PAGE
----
Canada's new prime minister, Justin Trudeau, has named a younger and more diverse cabinet, with a ministerial team that is half men and half women for the first time in the country's history. The Liberal party leader swept to victory in a general election on 19 October, ending nearly a decade of Conservative rule.
Most of the 30 ministers are under the age of 50, with 15 women and 15 men. Trudeau, who is the son of the late Canadian prime minister Pierre Trudeau, said the new cabinet looked like Canada, and when asked to explain his 50-50 top team, he said: "Because it's 2015."
Across the globe, only 22% of all national parliamentarians were female as of August 2015, which marks a slow increase from 11.3% ten years ago, according to UN Women. There are also wide variations in the average percentages of women parliamentarians in different regions.
As of August 2015, Nordic countries came in at 41.1%, the Americas at 25.5%, sub-Saharan Africa at 23.0%, Asia at 18.4% and the Middle East at 17.1%.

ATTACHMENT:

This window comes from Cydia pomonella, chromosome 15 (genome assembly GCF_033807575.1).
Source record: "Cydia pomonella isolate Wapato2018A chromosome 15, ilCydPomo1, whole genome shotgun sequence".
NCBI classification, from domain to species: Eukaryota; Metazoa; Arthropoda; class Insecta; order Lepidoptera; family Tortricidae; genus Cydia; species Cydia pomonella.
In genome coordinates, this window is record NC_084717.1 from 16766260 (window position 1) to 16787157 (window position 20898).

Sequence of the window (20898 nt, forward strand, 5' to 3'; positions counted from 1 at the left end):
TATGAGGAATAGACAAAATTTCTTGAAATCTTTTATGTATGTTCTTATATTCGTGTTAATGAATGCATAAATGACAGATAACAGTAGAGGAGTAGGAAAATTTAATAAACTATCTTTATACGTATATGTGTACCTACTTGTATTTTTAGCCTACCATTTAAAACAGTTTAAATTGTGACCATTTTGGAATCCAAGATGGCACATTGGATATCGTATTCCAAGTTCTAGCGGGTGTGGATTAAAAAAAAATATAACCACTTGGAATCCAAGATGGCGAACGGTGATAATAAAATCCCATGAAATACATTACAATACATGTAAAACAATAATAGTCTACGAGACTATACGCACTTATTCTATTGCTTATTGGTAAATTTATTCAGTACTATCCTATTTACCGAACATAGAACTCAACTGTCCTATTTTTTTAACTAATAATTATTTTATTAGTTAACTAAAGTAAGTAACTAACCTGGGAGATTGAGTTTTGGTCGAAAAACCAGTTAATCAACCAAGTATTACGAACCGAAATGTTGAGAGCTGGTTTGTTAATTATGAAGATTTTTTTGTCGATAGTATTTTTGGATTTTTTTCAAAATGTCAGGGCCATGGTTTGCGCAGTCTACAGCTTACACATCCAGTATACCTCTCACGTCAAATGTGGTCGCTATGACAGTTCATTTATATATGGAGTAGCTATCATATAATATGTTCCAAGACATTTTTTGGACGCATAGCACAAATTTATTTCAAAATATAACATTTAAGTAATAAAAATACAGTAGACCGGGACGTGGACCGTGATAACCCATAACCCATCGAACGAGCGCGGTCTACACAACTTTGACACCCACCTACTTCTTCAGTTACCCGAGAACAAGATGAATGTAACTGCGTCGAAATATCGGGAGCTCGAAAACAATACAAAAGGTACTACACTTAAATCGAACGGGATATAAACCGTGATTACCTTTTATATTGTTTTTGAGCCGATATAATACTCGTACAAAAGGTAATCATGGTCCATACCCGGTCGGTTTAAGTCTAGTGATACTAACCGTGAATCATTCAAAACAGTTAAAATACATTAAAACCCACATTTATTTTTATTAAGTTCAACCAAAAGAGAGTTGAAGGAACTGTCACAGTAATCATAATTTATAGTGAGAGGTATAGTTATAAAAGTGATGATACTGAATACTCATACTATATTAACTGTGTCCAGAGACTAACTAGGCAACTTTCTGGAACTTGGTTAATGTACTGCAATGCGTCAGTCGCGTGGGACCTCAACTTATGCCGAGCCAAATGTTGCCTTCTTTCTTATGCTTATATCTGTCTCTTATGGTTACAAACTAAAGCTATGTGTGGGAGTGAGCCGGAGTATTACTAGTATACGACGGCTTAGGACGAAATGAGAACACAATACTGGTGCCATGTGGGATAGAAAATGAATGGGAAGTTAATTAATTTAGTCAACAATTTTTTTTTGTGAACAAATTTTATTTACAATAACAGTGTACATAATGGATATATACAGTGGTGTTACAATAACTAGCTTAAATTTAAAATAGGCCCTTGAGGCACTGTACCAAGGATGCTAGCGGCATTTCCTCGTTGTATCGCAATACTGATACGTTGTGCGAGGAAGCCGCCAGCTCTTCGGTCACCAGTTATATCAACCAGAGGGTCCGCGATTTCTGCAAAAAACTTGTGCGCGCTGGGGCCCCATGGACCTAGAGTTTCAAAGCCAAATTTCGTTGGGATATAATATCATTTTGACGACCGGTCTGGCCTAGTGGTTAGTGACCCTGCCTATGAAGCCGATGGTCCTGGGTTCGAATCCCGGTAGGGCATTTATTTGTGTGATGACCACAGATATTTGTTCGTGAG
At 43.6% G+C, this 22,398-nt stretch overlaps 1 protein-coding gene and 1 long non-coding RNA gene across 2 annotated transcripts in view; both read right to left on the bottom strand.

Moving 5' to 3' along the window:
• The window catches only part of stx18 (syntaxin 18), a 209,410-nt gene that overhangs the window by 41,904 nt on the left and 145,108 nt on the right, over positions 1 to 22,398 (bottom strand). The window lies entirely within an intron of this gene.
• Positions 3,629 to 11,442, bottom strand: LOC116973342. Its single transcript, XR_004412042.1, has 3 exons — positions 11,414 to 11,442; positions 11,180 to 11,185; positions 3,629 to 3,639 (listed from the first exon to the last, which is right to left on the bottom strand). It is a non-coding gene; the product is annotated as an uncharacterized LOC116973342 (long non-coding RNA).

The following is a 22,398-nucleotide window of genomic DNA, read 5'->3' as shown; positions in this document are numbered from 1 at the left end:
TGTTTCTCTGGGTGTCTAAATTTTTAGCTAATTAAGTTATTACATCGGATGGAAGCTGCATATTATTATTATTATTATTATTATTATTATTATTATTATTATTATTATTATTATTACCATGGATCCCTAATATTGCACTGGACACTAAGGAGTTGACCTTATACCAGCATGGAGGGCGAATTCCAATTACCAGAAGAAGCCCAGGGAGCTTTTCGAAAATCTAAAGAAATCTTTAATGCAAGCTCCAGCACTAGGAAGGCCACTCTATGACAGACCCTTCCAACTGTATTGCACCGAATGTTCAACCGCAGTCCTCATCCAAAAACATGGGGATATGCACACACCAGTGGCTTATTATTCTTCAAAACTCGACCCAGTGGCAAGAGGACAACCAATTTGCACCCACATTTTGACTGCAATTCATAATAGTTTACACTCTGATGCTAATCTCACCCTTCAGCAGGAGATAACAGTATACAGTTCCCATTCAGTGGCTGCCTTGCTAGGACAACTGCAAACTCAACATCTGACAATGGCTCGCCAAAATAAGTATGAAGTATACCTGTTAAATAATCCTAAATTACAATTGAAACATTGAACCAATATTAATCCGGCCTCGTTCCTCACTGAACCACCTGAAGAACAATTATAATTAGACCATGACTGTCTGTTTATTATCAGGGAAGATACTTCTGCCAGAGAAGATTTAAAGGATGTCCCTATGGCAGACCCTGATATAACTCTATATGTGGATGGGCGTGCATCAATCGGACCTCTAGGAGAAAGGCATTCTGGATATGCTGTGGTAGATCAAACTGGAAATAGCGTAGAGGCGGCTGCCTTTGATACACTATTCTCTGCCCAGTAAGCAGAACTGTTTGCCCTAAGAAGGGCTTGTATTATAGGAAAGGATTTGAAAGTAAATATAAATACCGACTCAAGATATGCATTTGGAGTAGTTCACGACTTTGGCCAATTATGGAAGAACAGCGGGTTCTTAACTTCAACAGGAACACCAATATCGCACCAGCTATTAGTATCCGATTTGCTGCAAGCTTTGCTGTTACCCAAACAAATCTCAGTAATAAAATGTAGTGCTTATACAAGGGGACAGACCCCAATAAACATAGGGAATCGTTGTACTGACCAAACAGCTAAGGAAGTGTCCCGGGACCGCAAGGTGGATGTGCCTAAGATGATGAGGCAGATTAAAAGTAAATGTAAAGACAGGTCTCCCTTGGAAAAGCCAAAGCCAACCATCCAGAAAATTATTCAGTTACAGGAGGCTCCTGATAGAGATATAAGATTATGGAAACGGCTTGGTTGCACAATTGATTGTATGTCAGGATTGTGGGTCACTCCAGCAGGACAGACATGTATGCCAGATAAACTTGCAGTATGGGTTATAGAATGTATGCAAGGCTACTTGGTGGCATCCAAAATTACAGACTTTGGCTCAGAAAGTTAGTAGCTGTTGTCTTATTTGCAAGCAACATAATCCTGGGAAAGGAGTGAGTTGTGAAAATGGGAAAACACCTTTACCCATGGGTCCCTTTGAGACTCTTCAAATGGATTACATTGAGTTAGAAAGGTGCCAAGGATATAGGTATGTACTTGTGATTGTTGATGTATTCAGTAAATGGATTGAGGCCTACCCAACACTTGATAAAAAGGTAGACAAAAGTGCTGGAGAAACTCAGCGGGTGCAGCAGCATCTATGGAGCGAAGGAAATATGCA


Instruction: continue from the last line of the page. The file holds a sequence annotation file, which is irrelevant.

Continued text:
Of the 22-strong British cabinet, just seven are women. The picture is quite different in Scotland, as Scottish first minister Nicola Sturgeon unveiled a gender-equal cabinet last year.
In the US, 26% of ministerial positions are held by women, putting the States 29th in the list according to the Inter-Parliamentary Union which lists appointments up to 1 January 2015.
The Australian cabinet has five women out of 21 members, following the leadership spill that saw millionaire lawyer Malcolm Turnbull replace Tony Abbott as prime minister.
Half of the French cabinet are women, who hold nine out of 18 posts and also hold a total of 17 out of a total of 34 government posts. France passed a parity law in 2000, which required all French parties to field equal number of men and women to most elections.
Finnish women became the first in the world to have unrestricted rights both to vote and to stand for parliament. Now, Finland ranks number one in terms of the percentage of women parliamentarians, with women holding 10 posts out of 16.
Saudi Arabia has no women in a cabinet-level position. The first woman to hold such a position, Norah al-Faiz, who was deputy education minister for girls, was sacked earlier this year by King Salman. Al-Faiz was an advocate of getting physical education on the curriculum for girls in Saudi public schools.
According to the Inter-Parliamentary Union, Pakistan has no women in ministerial positions.
Women make up 52.9% of ministerial positions in Cape Verde, a nation on an archipelago off the northwest coast of Africa.